The 12 Days of Montague
On our way to Anacortes for routine medicals, provisioning and normal maintenance, we had plenty of time left to enjoy the Gulf Islands.
We decided to spend most of it in Montague Harbour, a superb Provincial Park in a very well protected large bay.
The park provides easy shore access via a floating dock, rustic campsites ashore and 36 mooring buoys in the bay.
We chose to anchor just out of the buoys, and in the beautiful early October weather we had the place to ourselves once Canadian Thanksgiving was over.
In a way we were taking another vacation after "pushing" hard to get to Alaska and back over the summer. Alaska was tons of fun, but there were days were it felt a little like work: Get up early, get Princess ashore, raise the tender, get the boat ready to cruise 8 to 10 hours, anchor, lower the tender to take Princess ashore and stretch our legs, get back to the boat only to start all over again the next day.
In Montague, no more push to cover any distance. Just a nice rhythm centered around our walks ashore, made easy by shore dock access.
Montague is so full of good memories for us. Looking back when we were last here we realized it was the beginning of our early retirement, and in hindsight we were only 15 days away from my cancer diagnostic when we left.
So we had to toast being back here, making new wonderful memories. I'm not done with cancer: I am still under regular medical observation, but the risk of relapse is slowly diminishing, so we'll keep our fingers firmly crossed. More importantly we'll keep living life and enjoying being here, all 3 of us in a place we all enjoy so much.
Princess particularly enjoys the park. There are many deer around, and she's particularly good at tracking and finding them. She's also after all sorts of critters, from small birds to raccoons. Of course we keep her on a leash, so she doesn't catch anything and as importantly, doesn't escape into the wild, running after all the tempting animals.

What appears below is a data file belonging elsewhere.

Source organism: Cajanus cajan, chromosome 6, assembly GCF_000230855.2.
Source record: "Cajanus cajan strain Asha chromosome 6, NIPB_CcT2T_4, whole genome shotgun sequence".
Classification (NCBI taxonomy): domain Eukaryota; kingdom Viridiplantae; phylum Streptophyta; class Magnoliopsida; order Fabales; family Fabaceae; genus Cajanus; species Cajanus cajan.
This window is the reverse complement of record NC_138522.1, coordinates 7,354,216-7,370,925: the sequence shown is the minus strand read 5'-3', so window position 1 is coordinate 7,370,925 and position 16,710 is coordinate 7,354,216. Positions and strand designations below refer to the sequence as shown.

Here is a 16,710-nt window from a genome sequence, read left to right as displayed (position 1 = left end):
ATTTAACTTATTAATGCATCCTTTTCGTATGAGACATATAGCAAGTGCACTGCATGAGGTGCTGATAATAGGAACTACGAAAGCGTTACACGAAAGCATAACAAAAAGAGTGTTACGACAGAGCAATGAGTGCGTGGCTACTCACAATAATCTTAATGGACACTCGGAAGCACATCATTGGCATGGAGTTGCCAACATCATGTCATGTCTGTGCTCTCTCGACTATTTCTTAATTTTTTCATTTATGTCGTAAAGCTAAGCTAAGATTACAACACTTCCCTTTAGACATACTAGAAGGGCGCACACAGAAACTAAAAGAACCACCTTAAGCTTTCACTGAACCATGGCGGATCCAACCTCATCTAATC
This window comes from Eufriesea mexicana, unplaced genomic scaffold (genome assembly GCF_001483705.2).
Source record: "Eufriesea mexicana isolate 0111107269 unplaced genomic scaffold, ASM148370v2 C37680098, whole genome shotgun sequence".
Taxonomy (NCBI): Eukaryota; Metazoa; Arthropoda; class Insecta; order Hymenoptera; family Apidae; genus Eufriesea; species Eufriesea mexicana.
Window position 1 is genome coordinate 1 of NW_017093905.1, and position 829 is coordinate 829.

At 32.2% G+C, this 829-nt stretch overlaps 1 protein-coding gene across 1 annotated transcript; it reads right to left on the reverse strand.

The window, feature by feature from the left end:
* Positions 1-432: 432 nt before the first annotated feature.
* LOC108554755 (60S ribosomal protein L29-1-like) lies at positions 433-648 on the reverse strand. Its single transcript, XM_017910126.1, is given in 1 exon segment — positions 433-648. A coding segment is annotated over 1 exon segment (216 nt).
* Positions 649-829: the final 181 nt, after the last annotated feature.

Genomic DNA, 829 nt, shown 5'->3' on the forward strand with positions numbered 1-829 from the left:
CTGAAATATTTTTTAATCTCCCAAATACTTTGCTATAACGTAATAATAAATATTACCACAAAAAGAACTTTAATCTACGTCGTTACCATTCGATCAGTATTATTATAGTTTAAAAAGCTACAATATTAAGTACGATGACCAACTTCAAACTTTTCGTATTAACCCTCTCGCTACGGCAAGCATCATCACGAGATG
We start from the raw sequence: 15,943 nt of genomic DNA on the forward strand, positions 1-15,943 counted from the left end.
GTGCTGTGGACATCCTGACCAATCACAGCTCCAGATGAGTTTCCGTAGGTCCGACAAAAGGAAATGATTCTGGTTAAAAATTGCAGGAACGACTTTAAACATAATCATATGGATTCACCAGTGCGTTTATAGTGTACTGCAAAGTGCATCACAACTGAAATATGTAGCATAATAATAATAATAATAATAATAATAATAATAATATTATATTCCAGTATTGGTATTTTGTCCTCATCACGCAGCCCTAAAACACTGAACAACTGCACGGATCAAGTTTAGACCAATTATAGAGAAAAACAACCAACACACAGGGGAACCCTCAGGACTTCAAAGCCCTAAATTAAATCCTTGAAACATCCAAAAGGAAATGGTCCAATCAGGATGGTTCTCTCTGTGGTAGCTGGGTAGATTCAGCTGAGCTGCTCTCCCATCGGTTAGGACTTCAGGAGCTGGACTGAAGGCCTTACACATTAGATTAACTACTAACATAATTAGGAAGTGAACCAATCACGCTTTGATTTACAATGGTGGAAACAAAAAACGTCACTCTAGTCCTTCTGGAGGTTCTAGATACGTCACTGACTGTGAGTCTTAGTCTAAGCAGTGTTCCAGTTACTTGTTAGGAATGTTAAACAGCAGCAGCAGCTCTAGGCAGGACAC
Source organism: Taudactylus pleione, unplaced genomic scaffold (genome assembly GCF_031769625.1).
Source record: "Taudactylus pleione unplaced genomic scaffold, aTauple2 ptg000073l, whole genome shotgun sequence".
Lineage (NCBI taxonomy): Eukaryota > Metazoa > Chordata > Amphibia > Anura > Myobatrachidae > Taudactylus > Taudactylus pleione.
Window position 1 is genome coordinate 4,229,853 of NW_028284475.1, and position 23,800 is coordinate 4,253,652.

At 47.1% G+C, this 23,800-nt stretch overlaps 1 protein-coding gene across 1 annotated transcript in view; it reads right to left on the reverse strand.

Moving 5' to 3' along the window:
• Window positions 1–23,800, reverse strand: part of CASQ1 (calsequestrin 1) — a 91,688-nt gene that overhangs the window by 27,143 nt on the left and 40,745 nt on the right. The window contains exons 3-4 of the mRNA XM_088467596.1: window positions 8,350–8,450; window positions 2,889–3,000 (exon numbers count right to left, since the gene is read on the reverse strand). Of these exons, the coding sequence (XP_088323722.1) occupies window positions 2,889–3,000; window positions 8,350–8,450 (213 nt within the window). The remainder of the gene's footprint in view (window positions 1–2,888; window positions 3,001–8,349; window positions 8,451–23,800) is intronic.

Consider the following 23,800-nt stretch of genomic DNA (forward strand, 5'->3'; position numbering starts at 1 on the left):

We had incredible weather for our stay, clear blue skies during the day and unlimited stars at night.
Laying down on the bow in our sleeping bags we watched the immense night sky, cut in halves by the milky way. It's so rare nowadays to have no light pollution.
These last few days our diesel furnace decided to stop working: A quick investigation confirmed that its fuel pump has had it. I'd repaired it temporarily about a month ago so I am not surprised. 2 fuel pumps are on order and should be waiting for us when we next get to Anacortes.
Meanwhile we'll just heat the boat when we run the generator to charge the batteries, running the A/C in heat mode. In this inter-season that works fine.
It's amazing how fast 12 days pass by when you're doing very little!
Anacortes is calling us, so we'll be on our way via James Island where we hope to spend a night at the State park dock.
Marina stops are usually a lot of work for us, as it is when we catch up on maintenance, provisioning, washing the boat and plenty of other small tasks that just add up. The vacation is coming to an end, and we've filled our tank with plenty of new wonderful memories. May we keep doing this for a long time.